Date: November 25, 2012
By BosNewsLife News Center in Budapest with additional reporting by BosNewsLife International Correspondent Joseph DeCaro
ASHGABAT/BUDAPEST (BosNewsLife)– Some churches in the former Soviet republic of Turkmenistan have "literally come under fire" by authorities after a Baptist church building recently burned to the ground, a mission group said in comments obtained by BosNewsLife Friday, November 23.
Pastor Vasily Korobov of the 'Baptist House of Prayer' in the town of Turkmenbashi, 560 kilometers (348 miles) west of the capital Ashgabat, was "thoroughly" interrogated following the fire because it involved a religious organization, claimed the Slavic Gospel Association (SGA).
Korobov was asked many questions just about the church, added SGA spokesman Joel Griffith.
"It just seemed like — the questions that they were asking him — they were looking for something other than just a church fire," he added in a statement.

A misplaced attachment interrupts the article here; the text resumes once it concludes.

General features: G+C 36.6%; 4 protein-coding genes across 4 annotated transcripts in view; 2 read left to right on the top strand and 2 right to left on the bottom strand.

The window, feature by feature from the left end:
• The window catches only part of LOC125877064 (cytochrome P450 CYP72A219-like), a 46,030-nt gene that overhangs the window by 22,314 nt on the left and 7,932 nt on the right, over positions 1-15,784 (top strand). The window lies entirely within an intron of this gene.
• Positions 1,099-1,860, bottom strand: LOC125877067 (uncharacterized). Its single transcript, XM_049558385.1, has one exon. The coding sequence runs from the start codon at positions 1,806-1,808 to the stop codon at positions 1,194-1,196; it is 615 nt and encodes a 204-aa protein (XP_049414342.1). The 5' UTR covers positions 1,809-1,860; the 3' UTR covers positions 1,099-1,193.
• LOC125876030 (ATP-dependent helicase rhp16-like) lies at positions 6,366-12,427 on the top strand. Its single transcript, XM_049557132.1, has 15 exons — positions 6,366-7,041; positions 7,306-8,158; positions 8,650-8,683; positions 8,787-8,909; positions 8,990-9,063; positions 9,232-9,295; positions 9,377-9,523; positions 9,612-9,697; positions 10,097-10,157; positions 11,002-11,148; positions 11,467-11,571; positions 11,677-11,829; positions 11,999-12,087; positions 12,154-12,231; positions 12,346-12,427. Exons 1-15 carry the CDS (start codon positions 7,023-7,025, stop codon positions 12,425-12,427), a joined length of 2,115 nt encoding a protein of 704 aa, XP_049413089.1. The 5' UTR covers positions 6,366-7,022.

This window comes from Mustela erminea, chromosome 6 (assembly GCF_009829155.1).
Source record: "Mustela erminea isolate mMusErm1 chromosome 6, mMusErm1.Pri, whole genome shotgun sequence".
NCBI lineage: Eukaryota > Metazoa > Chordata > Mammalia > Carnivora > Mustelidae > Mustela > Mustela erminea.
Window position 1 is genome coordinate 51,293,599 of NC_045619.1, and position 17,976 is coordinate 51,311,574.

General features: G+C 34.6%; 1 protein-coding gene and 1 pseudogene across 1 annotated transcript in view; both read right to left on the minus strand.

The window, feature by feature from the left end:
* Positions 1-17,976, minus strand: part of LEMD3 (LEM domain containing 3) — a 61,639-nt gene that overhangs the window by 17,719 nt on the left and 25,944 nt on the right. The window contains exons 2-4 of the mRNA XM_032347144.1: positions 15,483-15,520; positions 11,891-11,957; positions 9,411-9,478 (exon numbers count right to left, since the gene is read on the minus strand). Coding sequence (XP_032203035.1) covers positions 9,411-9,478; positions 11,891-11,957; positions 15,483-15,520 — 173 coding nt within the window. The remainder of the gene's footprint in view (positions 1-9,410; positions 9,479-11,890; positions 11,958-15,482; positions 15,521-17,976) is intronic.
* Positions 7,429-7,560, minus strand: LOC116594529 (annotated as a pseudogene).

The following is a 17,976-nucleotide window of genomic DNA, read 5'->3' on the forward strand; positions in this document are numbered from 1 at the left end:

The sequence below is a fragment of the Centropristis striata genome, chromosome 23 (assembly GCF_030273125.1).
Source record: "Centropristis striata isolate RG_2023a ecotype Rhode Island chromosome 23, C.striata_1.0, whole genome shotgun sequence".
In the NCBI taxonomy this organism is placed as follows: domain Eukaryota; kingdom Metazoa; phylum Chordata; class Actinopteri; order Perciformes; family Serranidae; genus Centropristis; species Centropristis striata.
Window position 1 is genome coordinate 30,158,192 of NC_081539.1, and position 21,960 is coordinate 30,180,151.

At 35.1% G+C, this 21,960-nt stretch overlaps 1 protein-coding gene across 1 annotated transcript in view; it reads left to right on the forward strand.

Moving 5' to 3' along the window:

It was not immediately clear whether the fire was arson or an accident, but "harassment" has been intensifying in Turkmenistan, according to local Christians and mission groups.
Devoted Christians reportedly face fines and threats of expulsion from villages and schools because of their faith.
Believers have been accused of violating laws banning "unregistered" religious groups, a charge that can carry a fine of up to ten times the minimum monthly wage.
Gtiffith said however that registration can lead to closer surveillance of the congregation by authorities, resulting in the expulsion of foreign Christians and the exile, or imprisonment, of native pastors.
"We have to remember how things were under atheistic communism," said Griffith.
"Now, I wouldn't say that's it's gone that far quite yet, but it's beginning to head in that direction," he added.
Yet, "If I know anything about the believers in the former Soviet Union, they're going to stand boldly and continue to serve Christ no matter what," the spokesman stressed.
Turkmen authorities did not comment on the latest developments, but they have been reluctant to discuss religious policies with foreign reporters and rights activists.